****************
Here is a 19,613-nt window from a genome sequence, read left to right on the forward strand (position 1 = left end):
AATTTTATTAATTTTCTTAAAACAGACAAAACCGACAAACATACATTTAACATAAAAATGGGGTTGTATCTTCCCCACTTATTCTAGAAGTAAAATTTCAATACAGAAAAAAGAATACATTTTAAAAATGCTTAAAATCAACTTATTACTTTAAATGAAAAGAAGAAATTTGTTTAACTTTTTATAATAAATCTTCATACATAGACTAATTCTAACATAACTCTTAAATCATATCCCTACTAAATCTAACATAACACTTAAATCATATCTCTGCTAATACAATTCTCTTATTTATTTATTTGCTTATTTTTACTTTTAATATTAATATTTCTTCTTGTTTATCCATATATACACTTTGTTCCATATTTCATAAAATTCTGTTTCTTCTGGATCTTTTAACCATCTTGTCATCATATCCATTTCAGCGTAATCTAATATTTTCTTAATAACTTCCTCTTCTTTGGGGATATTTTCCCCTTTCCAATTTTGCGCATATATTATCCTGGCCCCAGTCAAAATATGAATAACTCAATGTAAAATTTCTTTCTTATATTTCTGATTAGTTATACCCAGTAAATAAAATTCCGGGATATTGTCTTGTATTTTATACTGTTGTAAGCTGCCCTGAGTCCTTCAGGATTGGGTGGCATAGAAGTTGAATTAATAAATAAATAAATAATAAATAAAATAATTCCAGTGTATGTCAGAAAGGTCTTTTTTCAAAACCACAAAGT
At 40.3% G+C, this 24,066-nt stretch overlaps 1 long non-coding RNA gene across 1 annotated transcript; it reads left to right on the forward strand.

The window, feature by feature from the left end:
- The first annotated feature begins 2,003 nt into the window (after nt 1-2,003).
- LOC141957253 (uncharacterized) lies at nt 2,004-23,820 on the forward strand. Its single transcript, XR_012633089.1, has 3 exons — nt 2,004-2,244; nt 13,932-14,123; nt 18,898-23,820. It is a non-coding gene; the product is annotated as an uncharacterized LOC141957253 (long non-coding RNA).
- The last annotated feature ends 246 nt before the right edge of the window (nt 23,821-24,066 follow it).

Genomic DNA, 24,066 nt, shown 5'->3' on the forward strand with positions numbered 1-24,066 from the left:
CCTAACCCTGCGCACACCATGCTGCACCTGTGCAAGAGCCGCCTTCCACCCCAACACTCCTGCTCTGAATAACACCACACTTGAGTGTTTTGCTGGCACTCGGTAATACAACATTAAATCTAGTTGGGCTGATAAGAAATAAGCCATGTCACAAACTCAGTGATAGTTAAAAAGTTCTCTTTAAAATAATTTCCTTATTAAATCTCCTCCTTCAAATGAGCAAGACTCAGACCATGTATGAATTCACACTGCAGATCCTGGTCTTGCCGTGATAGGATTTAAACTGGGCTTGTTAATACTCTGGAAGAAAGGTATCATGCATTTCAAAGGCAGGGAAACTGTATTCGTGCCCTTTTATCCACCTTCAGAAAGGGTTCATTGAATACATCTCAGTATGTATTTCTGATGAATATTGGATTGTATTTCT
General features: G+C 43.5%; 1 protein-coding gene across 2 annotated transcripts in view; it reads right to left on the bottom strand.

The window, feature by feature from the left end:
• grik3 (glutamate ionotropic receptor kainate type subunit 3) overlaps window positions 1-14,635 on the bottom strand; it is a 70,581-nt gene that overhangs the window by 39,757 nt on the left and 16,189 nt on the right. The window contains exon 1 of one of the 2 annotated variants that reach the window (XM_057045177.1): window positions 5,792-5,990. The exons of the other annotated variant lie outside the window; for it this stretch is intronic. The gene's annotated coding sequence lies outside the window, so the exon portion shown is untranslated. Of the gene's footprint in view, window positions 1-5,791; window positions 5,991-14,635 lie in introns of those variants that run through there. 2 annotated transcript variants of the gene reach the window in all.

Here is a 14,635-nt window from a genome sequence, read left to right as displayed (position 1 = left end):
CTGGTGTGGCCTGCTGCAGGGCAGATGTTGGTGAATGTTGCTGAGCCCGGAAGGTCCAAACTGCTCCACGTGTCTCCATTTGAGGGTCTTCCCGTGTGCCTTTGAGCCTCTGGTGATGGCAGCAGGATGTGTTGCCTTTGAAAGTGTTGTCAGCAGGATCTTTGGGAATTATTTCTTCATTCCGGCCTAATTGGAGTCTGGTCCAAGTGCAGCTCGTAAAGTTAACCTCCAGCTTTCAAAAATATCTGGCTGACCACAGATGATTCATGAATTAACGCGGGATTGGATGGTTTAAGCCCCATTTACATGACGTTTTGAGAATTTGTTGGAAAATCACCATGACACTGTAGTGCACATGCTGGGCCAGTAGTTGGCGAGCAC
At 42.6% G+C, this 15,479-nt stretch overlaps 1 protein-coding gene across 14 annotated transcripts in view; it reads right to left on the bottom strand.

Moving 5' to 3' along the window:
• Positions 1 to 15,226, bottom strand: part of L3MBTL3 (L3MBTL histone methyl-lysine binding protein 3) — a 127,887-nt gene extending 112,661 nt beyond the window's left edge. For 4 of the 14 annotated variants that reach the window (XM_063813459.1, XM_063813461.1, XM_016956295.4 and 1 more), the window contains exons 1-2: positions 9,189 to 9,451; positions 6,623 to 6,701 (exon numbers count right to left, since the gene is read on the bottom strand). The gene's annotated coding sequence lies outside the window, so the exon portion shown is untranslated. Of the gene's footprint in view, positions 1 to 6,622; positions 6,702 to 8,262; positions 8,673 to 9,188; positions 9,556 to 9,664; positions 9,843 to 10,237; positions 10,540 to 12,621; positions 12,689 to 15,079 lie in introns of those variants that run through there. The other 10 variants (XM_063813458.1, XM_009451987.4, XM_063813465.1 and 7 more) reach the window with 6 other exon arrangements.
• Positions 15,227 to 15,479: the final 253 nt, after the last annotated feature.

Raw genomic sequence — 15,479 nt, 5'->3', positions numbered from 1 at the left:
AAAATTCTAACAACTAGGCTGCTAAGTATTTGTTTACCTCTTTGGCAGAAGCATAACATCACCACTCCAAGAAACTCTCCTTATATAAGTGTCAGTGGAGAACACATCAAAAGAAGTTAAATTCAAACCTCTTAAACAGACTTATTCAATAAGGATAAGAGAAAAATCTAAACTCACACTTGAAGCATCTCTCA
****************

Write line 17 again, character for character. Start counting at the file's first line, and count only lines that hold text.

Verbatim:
• Positions 1 to 15,226, bottom strand: part of L3MBTL3 (L3MBTL histone methyl-lysine binding protein 3) — a 127,887-nt gene extending 112,661 nt beyond the window's left edge. For 4 of the 14 annotated variants that reach the window (XM_063813459.1, XM_063813461.1, XM_016956295.4 and 1 more), the window contains exons 1-2: positions 9,189 to 9,451; positions 6,623 to 6,701 (exon numbers count right to left, since the gene is read on the bottom strand). The gene's annotated coding sequence lies outside the window, so the exon portion shown is untranslated. Of the gene's footprint in view, positions 1 to 6,622; positions 6,702 to 8,262; positions 8,673 to 9,188; positions 9,556 to 9,664; positions 9,843 to 10,237; positions 10,540 to 12,621; positions 12,689 to 15,079 lie in introns of those variants that run through there. The other 10 variants (XM_063813458.1, XM_009451987.4, XM_063813465.1 and 7 more) reach the window with 6 other exon arrangements.